Using Ex-Navigation in React Native

Navigation in React Native is confusing for someone new to React Native. There are many different routing solutions in React Native, starting from NavigatorExperimental to Ex-Navigation. In this post I will be using Ex-Navigation to setup simple routing.

The first step, just as any react native project, is to setup project using the React Native Cli.

react-native init exnavexample

Once inside the folder we will install ex-navigation.

yarn add @exponent/ex-navigation babel-preset-react-native-stage-0

or using npm

npm i --save @exponent/ex-navigation babel-preset-react-native-stage-0

we will also need to edit the .babelrc and replace it with the following.

{
"presets": \["react-native-stage-0/decorator-support"\]
}

Next thing we will do is a create three different files. App.js, Home.js and About.js and update the index.android.js and index.ios.js to the following code. This will basically display the same application on android and ios.

import App from "./App";

export default class exnav extends Component {
  render() {
    return <App />;
  }
}

In the App.js we will add the following code where we will setup the ex-navigation.

import React, { Component } from "react";
import { View, Text, StyleSheet } from "react-native";
import {
  createRouter,
  NavigationProvider,
  StackNavigation,
} from "@exponent/ex-navigation";
import HomePage from "./Home";
import AboutPage from "./About";

const Router = createRouter(() => ({
  home: () => HomePage,
  about: () => AboutPage,
}));

class App extends Component {
  render() {
    return (
      <NavigationProvider router={Router}>
        <StackNavigation initialRoute={Router.getRoute("home")} />
      </NavigationProvider>
    );
  }
}

export default App;

We import createRouter, NavigationProvider and StackNavigation from @exponent/ex-navigation. The first step is we create a Router where we will register all the routes of our application, in this case just home and about which will return the component for Home and About.

In the NavigationProvider we will pass the the Router we created as a router prop and it will have a StackNavigation as a child where we will have the initialRoute as home. As the name suggests initial route is the first route the application will launch at. In this example we are using StackNavigation but Ex-Navigation also supports Tab Navigation and DrawerNavigation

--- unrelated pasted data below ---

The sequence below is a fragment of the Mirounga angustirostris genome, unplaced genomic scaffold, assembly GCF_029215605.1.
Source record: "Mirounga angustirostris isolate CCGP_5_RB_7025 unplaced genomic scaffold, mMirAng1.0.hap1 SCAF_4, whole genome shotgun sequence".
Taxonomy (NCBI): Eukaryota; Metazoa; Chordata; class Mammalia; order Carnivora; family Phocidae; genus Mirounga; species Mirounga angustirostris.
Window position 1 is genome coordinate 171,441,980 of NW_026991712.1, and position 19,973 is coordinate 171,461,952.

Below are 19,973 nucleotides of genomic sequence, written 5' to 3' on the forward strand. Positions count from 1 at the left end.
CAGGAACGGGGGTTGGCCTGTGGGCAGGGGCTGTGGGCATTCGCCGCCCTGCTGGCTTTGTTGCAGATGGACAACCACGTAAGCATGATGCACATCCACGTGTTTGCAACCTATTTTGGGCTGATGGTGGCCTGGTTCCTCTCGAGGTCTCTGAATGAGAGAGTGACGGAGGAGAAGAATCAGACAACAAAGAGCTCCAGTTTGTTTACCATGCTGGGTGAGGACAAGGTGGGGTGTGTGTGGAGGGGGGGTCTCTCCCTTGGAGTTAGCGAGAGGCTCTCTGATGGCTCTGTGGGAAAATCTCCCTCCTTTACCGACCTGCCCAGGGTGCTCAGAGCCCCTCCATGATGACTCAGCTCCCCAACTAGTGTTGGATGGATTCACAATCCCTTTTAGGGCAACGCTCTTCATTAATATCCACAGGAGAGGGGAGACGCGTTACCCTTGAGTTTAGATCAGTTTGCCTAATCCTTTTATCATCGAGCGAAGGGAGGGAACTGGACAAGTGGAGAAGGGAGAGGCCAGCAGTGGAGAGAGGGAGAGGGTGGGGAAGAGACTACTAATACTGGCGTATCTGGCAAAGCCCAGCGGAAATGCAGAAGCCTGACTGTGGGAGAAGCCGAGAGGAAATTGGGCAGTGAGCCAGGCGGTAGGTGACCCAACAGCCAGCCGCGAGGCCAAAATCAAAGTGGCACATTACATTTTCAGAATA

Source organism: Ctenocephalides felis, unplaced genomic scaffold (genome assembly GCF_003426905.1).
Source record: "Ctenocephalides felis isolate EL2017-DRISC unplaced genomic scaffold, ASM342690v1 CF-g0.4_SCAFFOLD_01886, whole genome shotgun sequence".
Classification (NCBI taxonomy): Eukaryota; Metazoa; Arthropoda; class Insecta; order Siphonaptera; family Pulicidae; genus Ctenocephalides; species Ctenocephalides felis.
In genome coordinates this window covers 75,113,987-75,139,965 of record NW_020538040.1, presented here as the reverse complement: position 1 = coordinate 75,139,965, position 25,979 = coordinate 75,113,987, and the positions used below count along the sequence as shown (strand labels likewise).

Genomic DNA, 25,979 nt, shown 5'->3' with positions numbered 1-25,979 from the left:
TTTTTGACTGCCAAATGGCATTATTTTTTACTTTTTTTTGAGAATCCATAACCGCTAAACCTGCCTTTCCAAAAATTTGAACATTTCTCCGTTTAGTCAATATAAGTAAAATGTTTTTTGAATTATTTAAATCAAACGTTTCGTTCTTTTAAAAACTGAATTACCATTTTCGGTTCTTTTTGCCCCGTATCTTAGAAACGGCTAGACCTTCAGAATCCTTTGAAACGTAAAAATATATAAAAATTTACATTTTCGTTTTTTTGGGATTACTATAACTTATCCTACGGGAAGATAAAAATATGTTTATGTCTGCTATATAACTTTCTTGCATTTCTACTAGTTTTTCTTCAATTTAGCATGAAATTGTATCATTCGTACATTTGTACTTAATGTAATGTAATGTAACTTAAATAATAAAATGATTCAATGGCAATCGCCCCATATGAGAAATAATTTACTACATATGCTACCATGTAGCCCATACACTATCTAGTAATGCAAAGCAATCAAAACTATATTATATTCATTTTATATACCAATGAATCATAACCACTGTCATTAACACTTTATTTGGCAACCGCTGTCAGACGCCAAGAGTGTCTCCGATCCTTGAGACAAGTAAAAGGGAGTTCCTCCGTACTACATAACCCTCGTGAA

Application flow

This is how the application is going to be working, from home we will be able to go to the about page and back. This is a simple application but it will help demonstrate on using Stack Navigation.

In Our Home.js we will have the following code.

import React from "react";
import { View, Text, StyleSheet } from "react-native";

const styles = StyleSheet.create({
  container: {
    flex: 1,
    justifyContent: "center",
    alignItems: "center",
  },
});

class Home extends React.Component {
  constructor(props) {
    super(props);

    this.goToAbout = this.goToAbout.bind(this);
  }

  static route = {
    navigationBar: {
      title: "Home",
    },
  };

  goToAbout() {
    this.props.navigator.push("about");
  }

  render() {
    return (
      <View style={styles.container}>
        <Text>Hello from Home Page</Text>
        <Text onPress={this.goToAbout}>Go to About</Text>
      </View>
    );
  }
}

export default Home;

The first step is create a static route where in the navigationBar object we will add the title for the route. There are many other options available in the navigationBar which can be used as per the need of the application.

  • title - a string or a function that returns a string. The function is provided with the route params as the first argument.
  • titleStyle - Text.propTypes.style object to use for the title.
  • backgroundColor - the background color to use for the navigationBar.
  • tintColor - the color to use for the title text and back button or drawer button icons.
  • visible - boolean that indicates whether the navigationBar should be visible for this route.
  • translucent - iOS and Exponent only, use background blur on the navigationBar, like in the Apple Podcasts app, for example.
  • borderBottomWidth - the width of the bottom border
  • borderBottomColor - the color of the bottom border
  • renderLeft - a function that should return a React component that will be rendered in the left position of the navigationBar.
  • renderTitle - a function that should return a React component that will be rendered in the title position of the navigationBar.
  • renderRight - a function that should return a React component that will be rendered in the right position of the navigationBar.
  • renderBackground - a function that should return a React component that will be rendered in the background of the navigationBar.

To change the route we will use the navigator prop and call the push function with the name of the route. Note: To use the name, the route needed to be registered with the createRouter function created earlier. You can also do this.navigator.push(Router.getRoute('about'))

The code in the About.js will be very similar to our Home file with few changes as below.

static route = {
  navigationBar: {
    title: "About",
  }
}

goBack() {
  this.props.navigator.pop();
}

render() {
  return (
    <View style={styles.container}>
      <Text>Hello from About Page</Text>
      <Text onPress={this.goBack}>Go Back</Text>
    </View>
  )
}

We changed the function to instead go back to a previous route by simply calling the this.props.navigator.pop() which will simply go to the previous route it came from. Note that we can also call this.props.navigator.push(‘home’) but this will push the home route in the stack instead of doing a back animation. We do not need to add any code for the back button since Ex-Navigation handles it out of the box.

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